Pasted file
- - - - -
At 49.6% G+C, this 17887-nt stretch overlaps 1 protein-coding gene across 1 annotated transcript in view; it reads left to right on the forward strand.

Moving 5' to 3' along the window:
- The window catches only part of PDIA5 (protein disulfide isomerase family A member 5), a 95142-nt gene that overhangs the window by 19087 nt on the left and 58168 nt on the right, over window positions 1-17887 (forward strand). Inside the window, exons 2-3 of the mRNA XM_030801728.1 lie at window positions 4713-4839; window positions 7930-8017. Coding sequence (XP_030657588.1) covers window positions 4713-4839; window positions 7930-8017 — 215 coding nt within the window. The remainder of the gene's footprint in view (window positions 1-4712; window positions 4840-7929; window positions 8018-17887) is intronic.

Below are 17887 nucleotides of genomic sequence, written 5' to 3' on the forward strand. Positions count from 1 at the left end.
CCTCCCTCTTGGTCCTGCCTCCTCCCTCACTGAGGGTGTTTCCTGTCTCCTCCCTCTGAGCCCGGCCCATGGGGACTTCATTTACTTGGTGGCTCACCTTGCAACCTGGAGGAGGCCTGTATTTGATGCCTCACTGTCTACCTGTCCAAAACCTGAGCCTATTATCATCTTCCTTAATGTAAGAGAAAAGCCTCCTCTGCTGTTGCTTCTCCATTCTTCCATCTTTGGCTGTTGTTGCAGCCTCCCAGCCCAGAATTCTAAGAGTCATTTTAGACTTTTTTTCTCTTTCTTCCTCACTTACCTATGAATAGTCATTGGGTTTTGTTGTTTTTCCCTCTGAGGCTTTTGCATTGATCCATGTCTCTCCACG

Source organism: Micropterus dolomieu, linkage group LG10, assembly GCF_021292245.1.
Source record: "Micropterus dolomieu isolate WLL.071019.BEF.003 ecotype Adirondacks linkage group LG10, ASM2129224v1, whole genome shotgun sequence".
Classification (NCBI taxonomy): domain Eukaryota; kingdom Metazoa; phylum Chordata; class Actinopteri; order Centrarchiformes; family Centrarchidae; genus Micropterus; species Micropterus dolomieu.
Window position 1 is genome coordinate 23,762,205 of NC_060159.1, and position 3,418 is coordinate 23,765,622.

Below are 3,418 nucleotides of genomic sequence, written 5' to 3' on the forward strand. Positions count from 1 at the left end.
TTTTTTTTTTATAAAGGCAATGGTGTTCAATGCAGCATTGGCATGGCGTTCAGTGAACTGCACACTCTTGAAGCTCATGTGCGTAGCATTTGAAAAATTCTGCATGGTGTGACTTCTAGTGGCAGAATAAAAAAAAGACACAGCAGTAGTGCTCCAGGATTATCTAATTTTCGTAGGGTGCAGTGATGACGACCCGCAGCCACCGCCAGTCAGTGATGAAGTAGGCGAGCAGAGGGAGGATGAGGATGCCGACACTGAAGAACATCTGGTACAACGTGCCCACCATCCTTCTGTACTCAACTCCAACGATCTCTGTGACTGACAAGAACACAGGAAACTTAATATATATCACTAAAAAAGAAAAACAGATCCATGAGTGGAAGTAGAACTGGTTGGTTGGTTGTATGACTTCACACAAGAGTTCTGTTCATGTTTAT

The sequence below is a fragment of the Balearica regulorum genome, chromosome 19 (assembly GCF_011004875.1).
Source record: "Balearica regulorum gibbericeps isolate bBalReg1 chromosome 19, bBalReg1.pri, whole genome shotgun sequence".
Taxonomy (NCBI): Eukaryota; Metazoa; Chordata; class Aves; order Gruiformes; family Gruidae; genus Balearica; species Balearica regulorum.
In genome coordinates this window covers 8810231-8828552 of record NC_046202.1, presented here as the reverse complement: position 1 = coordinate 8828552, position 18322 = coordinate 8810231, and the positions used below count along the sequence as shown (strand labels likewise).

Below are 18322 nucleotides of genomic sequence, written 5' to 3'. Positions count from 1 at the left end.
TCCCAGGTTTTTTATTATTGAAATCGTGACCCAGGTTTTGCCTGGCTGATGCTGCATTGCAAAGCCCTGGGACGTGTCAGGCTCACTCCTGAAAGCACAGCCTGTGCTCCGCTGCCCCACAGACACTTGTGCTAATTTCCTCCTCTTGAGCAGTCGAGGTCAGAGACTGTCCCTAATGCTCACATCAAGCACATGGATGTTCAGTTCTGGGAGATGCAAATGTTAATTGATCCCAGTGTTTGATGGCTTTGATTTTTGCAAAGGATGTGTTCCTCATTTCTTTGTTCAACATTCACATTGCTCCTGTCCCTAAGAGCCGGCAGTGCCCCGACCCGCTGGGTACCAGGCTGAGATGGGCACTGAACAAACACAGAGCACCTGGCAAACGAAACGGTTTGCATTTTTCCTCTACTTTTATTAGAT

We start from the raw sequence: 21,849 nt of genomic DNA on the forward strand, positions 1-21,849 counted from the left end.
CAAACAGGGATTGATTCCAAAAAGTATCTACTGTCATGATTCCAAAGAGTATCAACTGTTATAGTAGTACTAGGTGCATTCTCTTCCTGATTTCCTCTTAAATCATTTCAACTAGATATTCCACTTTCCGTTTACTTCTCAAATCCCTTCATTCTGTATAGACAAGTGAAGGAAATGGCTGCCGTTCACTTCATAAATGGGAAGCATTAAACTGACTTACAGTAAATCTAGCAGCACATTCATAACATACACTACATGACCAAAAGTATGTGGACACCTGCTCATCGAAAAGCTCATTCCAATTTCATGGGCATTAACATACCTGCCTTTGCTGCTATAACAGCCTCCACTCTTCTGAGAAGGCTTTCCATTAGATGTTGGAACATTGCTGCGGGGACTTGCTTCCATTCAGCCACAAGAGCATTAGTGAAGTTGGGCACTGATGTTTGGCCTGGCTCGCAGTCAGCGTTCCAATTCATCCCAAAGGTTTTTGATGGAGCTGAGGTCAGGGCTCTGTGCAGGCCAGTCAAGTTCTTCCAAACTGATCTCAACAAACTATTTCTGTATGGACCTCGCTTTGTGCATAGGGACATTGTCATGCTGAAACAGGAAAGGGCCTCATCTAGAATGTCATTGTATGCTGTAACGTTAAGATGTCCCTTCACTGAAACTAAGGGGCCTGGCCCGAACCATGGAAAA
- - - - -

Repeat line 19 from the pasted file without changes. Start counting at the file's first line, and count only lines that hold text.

CAAACAGGGATTGATTCCAAAAAGTATCTACTGTCATGATTCCAAAGAGTATCAACTGTTATAGTAGTACTAGGTGCATTCTCTTCCTGATTTCCTCTTAAATCATTTCAACTAGATATTCCACTTTCCGTTTACTTCTCAAATCCCTTCATTCTGTATAGACAAGTGAAGGAAATGGCTGCCGTTCACTTCATAAATGGGAAGCATTAAACTGACTTACAGTAAATCTAGCAGCACATTCATAACATACACTACATGACCAAAAGTATGTGGACACCTGCTCATCGAAAAGCTCATTCCAATTTCATGGGCATTAACATACCTGCCTTTGCTGCTATAACAGCCTCCACTCTTCTGAGAAGGCTTTCCATTAGATGTTGGAACATTGCTGCGGGGACTTGCTTCCATTCAGCCACAAGAGCATTAGTGAAGTTGGGCACTGATGTTTGGCCTGGCTCGCAGTCAGCGTTCCAATTCATCCCAAAGGTTTTTGATGGAGCTGAGGTCAGGGCTCTGTGCAGGCCAGTCAAGTTCTTCCAAACTGATCTCAACAAACTATTTCTGTATGGACCTCGCTTTGTGCATAGGGACATTGTCATGCTGAAACAGGAAAGGGCCTCATCTAGAATGTCATTGTATGCTGTAACGTTAAGATGTCCCTTCACTGAAACTAAGGGGCCTGGCCCGAACCATGGAAAA